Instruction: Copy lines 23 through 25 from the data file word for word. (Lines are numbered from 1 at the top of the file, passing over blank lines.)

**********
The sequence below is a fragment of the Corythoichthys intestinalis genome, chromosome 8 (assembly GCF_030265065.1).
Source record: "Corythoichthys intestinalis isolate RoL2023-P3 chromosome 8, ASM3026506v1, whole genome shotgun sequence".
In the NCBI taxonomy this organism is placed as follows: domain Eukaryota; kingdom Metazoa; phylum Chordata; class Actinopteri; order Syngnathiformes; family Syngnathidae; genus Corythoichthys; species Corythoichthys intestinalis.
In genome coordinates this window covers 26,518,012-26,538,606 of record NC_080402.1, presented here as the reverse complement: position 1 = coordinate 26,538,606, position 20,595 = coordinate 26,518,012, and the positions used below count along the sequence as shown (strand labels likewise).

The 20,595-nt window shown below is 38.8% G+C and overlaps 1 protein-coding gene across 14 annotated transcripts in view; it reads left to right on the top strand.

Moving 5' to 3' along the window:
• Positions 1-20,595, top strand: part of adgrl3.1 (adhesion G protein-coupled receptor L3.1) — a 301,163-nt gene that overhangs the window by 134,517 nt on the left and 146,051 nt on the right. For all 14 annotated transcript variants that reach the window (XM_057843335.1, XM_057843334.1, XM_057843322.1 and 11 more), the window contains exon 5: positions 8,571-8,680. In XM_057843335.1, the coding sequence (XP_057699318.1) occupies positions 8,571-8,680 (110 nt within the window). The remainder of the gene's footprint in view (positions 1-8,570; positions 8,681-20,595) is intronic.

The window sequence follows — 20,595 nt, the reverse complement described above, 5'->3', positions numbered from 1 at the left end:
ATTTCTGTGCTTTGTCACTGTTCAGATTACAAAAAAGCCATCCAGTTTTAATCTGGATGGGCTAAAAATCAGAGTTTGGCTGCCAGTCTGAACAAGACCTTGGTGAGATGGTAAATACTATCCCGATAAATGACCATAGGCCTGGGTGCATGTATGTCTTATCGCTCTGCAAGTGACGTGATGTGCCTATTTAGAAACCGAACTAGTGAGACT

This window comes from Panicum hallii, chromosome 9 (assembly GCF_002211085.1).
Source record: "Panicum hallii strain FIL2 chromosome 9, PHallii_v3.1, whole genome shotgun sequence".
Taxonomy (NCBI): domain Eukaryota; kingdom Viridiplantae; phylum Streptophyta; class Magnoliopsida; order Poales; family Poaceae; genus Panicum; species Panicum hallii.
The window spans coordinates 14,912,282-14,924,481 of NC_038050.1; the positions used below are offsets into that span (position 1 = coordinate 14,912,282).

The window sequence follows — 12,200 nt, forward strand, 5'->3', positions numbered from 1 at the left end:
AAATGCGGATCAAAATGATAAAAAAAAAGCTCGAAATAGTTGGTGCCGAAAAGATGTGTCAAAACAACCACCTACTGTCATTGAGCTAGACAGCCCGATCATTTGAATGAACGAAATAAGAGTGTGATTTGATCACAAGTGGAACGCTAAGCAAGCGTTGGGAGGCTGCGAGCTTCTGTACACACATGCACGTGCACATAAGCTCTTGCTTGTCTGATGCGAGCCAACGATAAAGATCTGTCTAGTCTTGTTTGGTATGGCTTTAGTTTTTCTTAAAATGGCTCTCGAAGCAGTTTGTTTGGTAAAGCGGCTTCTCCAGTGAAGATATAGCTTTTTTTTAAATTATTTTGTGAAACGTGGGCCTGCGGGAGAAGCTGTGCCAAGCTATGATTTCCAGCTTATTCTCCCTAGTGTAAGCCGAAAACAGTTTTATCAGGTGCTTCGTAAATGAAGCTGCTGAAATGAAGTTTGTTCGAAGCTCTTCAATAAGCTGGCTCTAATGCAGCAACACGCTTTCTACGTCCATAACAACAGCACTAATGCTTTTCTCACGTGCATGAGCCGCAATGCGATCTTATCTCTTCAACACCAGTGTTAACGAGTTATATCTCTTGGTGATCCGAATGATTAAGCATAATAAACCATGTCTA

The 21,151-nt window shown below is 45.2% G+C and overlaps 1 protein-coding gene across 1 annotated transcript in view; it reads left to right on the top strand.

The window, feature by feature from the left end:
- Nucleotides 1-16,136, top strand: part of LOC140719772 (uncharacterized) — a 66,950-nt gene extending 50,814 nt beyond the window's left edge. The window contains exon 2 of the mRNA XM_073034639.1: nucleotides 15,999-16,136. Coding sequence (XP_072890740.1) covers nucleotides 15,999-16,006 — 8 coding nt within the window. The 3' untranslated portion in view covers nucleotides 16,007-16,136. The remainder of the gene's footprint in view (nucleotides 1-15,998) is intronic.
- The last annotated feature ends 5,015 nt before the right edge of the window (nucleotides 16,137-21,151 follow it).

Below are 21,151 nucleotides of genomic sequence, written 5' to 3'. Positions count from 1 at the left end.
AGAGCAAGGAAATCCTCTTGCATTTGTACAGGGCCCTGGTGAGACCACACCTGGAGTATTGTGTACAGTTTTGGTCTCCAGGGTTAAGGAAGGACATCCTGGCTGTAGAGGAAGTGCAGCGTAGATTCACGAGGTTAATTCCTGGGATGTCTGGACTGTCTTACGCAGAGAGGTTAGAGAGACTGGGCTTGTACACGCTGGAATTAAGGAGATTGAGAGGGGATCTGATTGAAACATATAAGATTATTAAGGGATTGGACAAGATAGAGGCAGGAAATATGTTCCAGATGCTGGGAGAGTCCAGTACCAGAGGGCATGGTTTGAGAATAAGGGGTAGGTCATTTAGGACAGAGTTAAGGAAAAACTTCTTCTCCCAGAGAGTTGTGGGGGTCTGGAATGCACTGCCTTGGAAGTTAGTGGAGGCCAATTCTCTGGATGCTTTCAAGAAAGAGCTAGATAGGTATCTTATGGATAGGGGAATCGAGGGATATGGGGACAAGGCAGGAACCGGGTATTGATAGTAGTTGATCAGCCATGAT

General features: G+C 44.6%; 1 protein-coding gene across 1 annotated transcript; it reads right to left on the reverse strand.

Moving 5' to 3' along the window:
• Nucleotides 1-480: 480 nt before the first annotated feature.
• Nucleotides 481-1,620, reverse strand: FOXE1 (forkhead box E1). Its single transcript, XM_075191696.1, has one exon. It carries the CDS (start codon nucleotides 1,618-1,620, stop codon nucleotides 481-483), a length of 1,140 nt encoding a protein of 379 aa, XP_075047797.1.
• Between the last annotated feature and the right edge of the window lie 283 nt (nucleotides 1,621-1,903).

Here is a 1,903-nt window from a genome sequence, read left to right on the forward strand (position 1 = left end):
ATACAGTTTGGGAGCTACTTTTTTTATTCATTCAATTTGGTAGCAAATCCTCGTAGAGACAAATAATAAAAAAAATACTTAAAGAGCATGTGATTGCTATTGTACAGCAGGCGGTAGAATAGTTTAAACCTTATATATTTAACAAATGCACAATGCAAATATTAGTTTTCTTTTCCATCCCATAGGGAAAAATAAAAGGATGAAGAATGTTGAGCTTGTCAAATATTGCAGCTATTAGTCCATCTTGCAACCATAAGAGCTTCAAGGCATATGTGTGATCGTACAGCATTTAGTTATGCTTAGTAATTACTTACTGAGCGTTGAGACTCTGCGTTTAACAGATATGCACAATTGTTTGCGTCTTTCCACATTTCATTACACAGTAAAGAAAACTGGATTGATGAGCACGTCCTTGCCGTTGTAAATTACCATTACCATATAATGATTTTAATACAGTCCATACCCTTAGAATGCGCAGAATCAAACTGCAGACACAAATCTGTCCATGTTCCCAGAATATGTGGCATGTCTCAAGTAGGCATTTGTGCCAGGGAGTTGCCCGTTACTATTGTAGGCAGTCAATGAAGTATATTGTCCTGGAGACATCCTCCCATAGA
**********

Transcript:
Moving 5' to 3' along the window:
• Nucleotides 1-480: 480 nt before the first annotated feature.
• Nucleotides 481-1,620, reverse strand: FOXE1 (forkhead box E1). Its single transcript, XM_075191696.1, has one exon. It carries the CDS (start codon nucleotides 1,618-1,620, stop codon nucleotides 481-483), a length of 1,140 nt encoding a protein of 379 aa, XP_075047797.1.